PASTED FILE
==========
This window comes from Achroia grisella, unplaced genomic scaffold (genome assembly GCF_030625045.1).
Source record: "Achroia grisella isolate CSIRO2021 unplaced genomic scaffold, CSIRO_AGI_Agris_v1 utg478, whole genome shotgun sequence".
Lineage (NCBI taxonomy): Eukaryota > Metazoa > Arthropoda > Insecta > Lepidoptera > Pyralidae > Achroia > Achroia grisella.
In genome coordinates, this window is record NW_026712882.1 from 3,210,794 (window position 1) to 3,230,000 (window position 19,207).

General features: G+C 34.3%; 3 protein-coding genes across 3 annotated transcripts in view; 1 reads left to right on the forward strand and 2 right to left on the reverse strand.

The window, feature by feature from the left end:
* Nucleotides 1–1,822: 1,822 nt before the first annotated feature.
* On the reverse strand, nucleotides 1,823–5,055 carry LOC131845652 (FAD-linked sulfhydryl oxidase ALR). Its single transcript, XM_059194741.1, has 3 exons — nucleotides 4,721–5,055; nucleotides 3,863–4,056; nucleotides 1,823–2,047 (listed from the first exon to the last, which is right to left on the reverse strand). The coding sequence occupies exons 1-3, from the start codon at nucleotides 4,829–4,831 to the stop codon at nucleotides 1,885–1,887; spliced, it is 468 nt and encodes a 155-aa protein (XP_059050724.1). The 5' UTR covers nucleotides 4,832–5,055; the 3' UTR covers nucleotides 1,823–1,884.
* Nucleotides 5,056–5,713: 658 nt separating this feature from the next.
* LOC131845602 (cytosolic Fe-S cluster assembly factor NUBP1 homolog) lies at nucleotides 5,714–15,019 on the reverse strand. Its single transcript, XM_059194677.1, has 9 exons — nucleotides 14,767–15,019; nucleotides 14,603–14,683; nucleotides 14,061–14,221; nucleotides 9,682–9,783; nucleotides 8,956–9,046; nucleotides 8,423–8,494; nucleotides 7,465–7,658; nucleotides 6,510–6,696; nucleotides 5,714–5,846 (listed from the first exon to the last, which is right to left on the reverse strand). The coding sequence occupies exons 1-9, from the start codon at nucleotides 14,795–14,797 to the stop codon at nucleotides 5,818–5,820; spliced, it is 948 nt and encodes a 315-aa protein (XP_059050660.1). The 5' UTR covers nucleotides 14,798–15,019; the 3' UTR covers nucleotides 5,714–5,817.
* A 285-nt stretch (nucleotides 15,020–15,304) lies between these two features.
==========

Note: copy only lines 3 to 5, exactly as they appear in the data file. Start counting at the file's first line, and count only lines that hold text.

Lineage (NCBI taxonomy): Eukaryota > Metazoa > Arthropoda > Insecta > Lepidoptera > Pyralidae > Achroia > Achroia grisella.
In genome coordinates, this window is record NW_026712882.1 from 3,210,794 (window position 1) to 3,230,000 (window position 19,207).

General features: G+C 34.3%; 3 protein-coding genes across 3 annotated transcripts in view; 1 reads left to right on the forward strand and 2 right to left on the reverse strand.